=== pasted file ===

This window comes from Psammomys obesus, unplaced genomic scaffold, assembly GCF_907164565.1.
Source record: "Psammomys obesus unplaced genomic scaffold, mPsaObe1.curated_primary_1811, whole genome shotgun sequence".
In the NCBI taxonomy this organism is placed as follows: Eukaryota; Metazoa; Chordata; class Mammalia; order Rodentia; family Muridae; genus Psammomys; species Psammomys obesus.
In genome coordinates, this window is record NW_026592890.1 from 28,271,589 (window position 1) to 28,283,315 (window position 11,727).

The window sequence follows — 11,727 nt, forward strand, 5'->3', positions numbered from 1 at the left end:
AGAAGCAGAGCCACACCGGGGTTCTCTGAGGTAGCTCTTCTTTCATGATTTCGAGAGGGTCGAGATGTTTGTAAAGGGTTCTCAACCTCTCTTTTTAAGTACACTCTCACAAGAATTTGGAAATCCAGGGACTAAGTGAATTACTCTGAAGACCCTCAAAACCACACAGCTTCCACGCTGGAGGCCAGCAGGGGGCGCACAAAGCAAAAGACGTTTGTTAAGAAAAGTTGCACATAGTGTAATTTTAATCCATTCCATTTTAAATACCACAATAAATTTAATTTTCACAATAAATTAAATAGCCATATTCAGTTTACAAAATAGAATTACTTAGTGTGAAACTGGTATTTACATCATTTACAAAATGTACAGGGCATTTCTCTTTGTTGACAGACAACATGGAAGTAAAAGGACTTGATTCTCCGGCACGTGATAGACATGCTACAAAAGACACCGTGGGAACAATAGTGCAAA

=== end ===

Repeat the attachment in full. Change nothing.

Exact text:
This window comes from Psammomys obesus, unplaced genomic scaffold, assembly GCF_907164565.1.
Source record: "Psammomys obesus unplaced genomic scaffold, mPsaObe1.curated_primary_1811, whole genome shotgun sequence".
In the NCBI taxonomy this organism is placed as follows: Eukaryota; Metazoa; Chordata; class Mammalia; order Rodentia; family Muridae; genus Psammomys; species Psammomys obesus.
In genome coordinates, this window is record NW_026592890.1 from 28,271,589 (window position 1) to 28,283,315 (window position 11,727).

The window sequence follows — 11,727 nt, forward strand, 5'->3', positions numbered from 1 at the left end:
AGAAGCAGAGCCACACCGGGGTTCTCTGAGGTAGCTCTTCTTTCATGATTTCGAGAGGGTCGAGATGTTTGTAAAGGGTTCTCAACCTCTCTTTTTAAGTACACTCTCACAAGAATTTGGAAATCCAGGGACTAAGTGAATTACTCTGAAGACCCTCAAAACCACACAGCTTCCACGCTGGAGGCCAGCAGGGGGCGCACAAAGCAAAAGACGTTTGTTAAGAAAAGTTGCACATAGTGTAATTTTAATCCATTCCATTTTAAATACCACAATAAATTTAATTTTCACAATAAATTAAATAGCCATATTCAGTTTACAAAATAGAATTACTTAGTGTGAAACTGGTATTTACATCATTTACAAAATGTACAGGGCATTTCTCTTTGTTGACAGACAACATGGAAGTAAAAGGACTTGATTCTCCGGCACGTGATAGACATGCTACAAAAGACACCGTGGGAACAATAGTGCAAA